The fine folks over at Literary Hub are keen on list-making, and having enjoyed things they have recommended before (hello, The Lover!) I was pleased as punch to track down this loose “trilogy” from Marie Redonnet after spotting it in a list of short reads.
I, and Redonnet (and translator Jordan Stump) use the term trilogy loosely; while there are no reoccurring locations, characters, or plot points, this little three-book collection is bound tightly together by young girls who are pushed- without knowing anything different – into the adult world of both wonder and terror. Of course, the wonder and terror is unfortunately mired in these girls sleeping with grown men, so if that is a trigger for you (and understandably so!) you’d be best to avoid Rose Mellie Rose and Forever Valley
Our unnamed narrator inherits a crumbling hotel on the edge of a swamp from her grandmother. In inheriting the hotel, she also inherits the care of her troublesome sisters. Both are older, both grew up away from the hotel, and both are useless in regard to the care and keeping of the hotel, guests, and themselves. You can taste the swamp air, feel the spongey rotten wood, and hear the buzz of mosquitos on every page. Our narrator hopes that railway construction in and around the swamp will save the hotel and her family. Our narrator has many hopes, but they are frequently burst open and leaking like the ancient plumbing system of the hotel. Sounds like a real bummer- and I assure you, it is- but sometimes it feels good to feel bad, you know?
Rose Mellie Rose
This was the last piece that I read, but were I to mount this project again (or were you to pick it up for the first time yourself) I would like to start with Rose Mellie Rose. This is the most magical of the pieces: babies in grottos, disappearing and reappearing inland seas, many people with the same names who may or may not be the same people, and a beach that is absolutely covered – literally – in seagulls. Aside from being magical, it is also the most mired in strange bureaucratic red tape. The odd town of Oat is populated by very few people who hold very many titles, and their sense of order and duty is bonkers to the point of feeling like a Yorgos Lanthimos film. You will cackle with laughter, but you will also feel a disturbance deep in your gut.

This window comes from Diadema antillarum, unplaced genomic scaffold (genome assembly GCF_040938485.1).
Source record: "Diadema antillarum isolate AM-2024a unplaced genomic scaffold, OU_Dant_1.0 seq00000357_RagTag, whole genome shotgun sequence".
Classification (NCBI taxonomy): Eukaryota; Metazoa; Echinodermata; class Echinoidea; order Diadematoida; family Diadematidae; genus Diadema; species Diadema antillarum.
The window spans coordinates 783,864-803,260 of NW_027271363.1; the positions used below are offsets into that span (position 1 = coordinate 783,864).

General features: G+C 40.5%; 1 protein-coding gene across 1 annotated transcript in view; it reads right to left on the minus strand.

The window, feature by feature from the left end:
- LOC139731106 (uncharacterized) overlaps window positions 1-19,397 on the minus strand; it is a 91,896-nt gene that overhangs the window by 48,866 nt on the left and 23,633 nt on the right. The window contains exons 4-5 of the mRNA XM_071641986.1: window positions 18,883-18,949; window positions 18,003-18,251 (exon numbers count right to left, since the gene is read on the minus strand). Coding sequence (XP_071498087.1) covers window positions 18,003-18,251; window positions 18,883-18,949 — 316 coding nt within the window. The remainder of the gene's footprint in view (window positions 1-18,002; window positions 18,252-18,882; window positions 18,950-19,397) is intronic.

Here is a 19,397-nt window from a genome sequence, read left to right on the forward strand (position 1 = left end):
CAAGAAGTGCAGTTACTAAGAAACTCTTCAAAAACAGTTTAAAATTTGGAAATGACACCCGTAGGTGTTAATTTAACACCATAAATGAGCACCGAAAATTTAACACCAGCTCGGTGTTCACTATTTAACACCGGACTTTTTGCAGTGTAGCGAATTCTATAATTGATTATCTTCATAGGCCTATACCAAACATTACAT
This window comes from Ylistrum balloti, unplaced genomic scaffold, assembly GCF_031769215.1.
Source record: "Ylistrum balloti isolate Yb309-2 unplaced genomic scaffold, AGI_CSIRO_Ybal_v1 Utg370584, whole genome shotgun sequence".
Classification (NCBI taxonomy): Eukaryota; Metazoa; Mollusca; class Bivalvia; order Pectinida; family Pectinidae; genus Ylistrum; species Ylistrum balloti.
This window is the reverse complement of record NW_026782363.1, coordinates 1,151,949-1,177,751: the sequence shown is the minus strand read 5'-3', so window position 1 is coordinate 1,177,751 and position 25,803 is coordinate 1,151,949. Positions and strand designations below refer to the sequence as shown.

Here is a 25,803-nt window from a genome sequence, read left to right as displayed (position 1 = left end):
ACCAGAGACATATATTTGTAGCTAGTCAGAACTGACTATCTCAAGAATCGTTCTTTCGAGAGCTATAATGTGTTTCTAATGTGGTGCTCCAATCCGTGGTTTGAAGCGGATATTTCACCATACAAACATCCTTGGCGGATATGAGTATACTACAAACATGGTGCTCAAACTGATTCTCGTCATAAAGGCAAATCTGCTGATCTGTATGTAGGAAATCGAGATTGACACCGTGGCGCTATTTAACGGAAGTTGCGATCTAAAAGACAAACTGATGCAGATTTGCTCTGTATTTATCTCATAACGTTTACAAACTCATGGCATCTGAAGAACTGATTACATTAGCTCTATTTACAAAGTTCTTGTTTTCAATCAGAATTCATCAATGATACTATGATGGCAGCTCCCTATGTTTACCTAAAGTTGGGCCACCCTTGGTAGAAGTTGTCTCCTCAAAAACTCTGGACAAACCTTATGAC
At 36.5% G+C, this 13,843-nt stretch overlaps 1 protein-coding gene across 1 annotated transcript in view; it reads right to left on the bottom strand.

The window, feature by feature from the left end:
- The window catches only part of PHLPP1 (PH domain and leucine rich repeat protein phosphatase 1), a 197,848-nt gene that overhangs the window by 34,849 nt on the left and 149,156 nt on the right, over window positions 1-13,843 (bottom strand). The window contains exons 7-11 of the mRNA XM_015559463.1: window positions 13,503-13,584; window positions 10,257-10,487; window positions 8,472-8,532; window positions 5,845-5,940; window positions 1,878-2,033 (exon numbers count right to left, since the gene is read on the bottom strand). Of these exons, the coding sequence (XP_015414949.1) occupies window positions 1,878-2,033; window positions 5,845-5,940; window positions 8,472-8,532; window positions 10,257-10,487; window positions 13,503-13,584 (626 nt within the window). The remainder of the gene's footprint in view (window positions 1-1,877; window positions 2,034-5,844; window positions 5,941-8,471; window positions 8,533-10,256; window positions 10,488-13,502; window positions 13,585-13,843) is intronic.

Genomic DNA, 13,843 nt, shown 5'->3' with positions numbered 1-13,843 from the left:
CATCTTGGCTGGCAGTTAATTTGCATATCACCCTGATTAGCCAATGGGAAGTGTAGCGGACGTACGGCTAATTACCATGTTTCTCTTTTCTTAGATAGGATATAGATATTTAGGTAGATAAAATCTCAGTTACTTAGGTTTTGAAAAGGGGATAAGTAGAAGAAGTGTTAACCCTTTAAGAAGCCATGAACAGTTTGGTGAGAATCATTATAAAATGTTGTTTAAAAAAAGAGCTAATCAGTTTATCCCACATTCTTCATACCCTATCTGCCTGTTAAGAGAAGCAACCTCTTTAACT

This was my introduction to the trilogy, and I read it in heavy turbulence while flying in a teeeeeeeensy plane (occupancy: four people) from New Hampshire to Wisconsin. I do not recommend that setting, but I do recommend this book! A tiny valley holds a former rectory, the ruins of a church, and an impropmtu dance hall. The residents include a very young and illiterate girl who is our narrator, the woman who owns the dance hall, and a man known only as The Father who is not the father of the young girl and is probably not a former priest, despite his residence in the crumbling rectory. The girl is caught up between the care of the ailing man, the allure of the dance hall, and the attention of Customs Officers in the village below the valley. Her prime fascination: finding the dead. She splits her time between working in the dance hall and digging pits around the rectory garden searching for bodies. People used to live in Forever Valley- where are they now? She plans to find the dead, no matter how many dance lessons, scurrilous suitors, and sudden deaths fall at her doorstep.
All three tales are catnip for me: missing narrative pieces, mysterious bureaucracy, miraculous death and birth, comedies and tragedies of simple error. I will be revisiting these again, and probably soon!